posted by Terri Hall-Jackson
It is now a common sight to see shoppers carrying their own reusable shopping bags to the grocery store. That is fantastic, and such an easy eco-friendly action for most of us to take. Still, there’s a ton of material we continue to schlep home when shopping — the cellophane, unrecyclable bags, plastic, and cardboard used in the packaging of many common items. Much of this packaging is unnecessary, but manufacturers know that flashy packaging translates into increased sales.
As of 1994, the European Union requires manufacturing companies to take back and recycle at least 60 percent of their packaging waste, including that used for food items, thus taking the burden off of the consumer and local communities. No such incentive for reducing packaging exists for manufacturers in the U.S. or Canada.
As consumers, there are a number of items we can use or purchase in order to reduce our consumption of excess packaging:
- Bring a travel mug whenever you go to your favorite coffee shop. Many cafes will fill your mug at no additional charge, eliminating the need for those one-use styrofoam cups with plastic lids.
- Use a reusable, stainless steel drinking bottle instead of individual drink boxes or bottles.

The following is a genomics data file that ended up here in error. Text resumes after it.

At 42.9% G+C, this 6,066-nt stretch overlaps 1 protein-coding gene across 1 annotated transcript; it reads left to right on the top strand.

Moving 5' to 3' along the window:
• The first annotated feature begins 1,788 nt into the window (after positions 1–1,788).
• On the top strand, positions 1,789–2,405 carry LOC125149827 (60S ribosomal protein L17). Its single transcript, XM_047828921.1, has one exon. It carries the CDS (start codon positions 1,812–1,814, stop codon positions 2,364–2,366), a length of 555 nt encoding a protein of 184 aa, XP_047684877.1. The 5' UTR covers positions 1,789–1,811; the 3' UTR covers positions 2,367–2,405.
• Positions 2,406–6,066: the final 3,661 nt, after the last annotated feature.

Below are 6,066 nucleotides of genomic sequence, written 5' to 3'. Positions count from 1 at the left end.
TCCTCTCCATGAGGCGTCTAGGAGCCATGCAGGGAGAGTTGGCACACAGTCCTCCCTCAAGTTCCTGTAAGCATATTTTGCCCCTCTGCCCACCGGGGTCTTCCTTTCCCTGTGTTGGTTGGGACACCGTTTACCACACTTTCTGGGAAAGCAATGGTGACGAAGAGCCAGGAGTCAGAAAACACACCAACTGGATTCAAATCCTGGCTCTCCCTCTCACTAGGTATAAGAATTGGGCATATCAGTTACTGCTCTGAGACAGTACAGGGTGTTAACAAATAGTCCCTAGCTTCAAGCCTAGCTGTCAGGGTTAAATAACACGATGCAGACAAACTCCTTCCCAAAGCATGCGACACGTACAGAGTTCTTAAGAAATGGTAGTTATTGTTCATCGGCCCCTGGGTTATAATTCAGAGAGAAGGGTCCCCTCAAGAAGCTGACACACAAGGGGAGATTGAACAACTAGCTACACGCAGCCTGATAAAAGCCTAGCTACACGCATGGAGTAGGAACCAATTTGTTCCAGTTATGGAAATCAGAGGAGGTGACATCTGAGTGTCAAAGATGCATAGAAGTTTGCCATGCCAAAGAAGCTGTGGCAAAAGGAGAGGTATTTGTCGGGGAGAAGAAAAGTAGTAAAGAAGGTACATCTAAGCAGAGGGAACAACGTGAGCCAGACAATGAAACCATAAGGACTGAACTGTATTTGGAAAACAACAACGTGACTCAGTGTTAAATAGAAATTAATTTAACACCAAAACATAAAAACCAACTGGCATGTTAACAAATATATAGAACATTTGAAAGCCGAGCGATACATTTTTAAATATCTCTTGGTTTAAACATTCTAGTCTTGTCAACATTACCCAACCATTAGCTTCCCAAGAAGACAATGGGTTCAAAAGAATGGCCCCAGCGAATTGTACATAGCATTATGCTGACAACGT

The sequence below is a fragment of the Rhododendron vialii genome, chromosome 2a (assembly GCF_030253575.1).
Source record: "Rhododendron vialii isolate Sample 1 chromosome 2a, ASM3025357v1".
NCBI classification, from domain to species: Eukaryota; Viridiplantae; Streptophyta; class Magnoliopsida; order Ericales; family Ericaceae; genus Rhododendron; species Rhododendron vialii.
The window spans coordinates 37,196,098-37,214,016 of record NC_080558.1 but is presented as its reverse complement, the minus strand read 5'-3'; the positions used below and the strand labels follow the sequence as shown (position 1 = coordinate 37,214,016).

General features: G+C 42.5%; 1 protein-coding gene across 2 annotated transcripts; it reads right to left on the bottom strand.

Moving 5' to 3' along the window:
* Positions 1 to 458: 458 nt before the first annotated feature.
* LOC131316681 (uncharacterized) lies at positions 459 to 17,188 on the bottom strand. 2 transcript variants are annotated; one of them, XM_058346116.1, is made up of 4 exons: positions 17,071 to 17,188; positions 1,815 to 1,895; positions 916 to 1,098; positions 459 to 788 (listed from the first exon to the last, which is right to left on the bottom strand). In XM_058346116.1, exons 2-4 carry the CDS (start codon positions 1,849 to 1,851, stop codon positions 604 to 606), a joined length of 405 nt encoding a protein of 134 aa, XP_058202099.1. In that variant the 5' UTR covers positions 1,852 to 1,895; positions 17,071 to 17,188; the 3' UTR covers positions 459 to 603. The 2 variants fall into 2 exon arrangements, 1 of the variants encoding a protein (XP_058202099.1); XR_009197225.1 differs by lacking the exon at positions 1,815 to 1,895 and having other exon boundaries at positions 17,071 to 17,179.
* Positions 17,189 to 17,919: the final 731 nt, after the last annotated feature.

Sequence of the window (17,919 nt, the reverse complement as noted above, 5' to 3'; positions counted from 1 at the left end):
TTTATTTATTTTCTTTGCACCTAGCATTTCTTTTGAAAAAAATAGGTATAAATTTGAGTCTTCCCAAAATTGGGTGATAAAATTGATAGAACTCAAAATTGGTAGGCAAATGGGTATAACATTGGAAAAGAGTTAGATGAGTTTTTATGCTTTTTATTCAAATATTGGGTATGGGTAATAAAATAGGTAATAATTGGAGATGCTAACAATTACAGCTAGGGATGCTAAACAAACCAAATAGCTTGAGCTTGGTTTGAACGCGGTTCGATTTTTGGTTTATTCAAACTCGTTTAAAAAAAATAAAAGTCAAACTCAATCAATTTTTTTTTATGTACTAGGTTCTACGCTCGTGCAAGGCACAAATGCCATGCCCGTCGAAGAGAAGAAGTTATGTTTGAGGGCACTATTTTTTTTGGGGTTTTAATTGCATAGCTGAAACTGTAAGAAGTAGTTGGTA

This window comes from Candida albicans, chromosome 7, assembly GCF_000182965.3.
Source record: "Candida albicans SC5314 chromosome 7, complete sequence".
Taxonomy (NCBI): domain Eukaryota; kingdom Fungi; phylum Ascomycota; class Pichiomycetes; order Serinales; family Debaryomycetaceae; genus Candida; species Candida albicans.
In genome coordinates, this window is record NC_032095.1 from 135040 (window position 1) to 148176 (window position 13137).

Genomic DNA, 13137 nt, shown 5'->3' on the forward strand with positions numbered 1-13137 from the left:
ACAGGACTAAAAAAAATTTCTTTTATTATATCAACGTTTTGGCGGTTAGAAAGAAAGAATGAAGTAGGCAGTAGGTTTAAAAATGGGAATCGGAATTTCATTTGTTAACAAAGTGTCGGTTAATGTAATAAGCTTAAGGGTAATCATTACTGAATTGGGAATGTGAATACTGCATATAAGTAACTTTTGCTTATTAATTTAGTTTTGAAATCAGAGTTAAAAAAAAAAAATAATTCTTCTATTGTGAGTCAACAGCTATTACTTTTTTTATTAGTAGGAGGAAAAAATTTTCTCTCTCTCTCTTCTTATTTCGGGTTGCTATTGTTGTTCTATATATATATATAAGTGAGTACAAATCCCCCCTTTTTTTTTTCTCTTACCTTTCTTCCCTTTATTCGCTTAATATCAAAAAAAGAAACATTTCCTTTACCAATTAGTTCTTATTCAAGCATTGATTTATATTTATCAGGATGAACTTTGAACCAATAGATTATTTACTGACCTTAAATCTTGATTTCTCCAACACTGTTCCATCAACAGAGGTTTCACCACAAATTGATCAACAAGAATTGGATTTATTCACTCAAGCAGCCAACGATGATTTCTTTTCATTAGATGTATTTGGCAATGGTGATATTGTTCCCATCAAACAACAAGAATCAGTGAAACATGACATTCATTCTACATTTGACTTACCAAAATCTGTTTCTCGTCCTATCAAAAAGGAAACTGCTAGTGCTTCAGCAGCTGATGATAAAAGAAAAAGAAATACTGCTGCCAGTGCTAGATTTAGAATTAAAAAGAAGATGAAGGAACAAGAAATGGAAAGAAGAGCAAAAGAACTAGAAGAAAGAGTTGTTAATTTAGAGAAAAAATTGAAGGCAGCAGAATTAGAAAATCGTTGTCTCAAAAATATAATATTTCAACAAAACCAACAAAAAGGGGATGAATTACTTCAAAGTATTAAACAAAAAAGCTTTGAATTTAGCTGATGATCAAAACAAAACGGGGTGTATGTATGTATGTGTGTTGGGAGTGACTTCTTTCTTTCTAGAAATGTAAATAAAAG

- Buy fresh fruits and vegetables instead of produce in cans, frozen boxes and bags.
- Buy in bulk, using your own containers from home to eliminate the use of can, carton, and plastic bag packaging.
- Use cloth napkins instead of paper napkins.
- Buy big boxes of cereal instead of individually packaged cereals.
- Never buy individual “snack-sized” boxes or bags.
- When washing non-bagged greens, use a salad spinner. That way you won’t have to use paper towels to blot the greens dry.
- Buy quarts of yogurt instead of eight-ounce or smaller cups.
- Use cloth or a gold coffee filter rather than paper filters.
- Buy bulk cheese instead of individually wrapped slices.
- Make your own popsicles using reusable molds, rather than buying boxed popsicles. Be sure to use BPA-free molds.
- Use metal and ceramic baking pans instead of aluminum disposable pans.
- Use loose tea instead of one-use tea bags.
- DIY, green cleaning products instead of commercial cleaning products. Care2 is a great resource for recipes for these easy to prepare recipes, from window cleaner to furniture polish.
Personally, I’ve sewn together some cloth bags, the same size as the plastic bags from the grocer, and take them with me when I go shopping. They’re inside my canvas bags and I use them just like the plastic ones, only I can wash them and reuse them many, many times. The folks at the Farmer’s Market smile when they see them, the folks at the grocery store scratch their heads.
That cuts down on some of the plastic, but I’m still getting some of it when I buy things, which is annoying. When I ask about that, I’m usually told that the packaging is for sanitary or health reasons. Which points us back to buying local, fresh foods and baking our own bread and other baked goods. Lots of time, I know, but, I believe it’s worth it for us, our health, and our planet.
Do you have any tips to reduce packaging? Leave a comment below.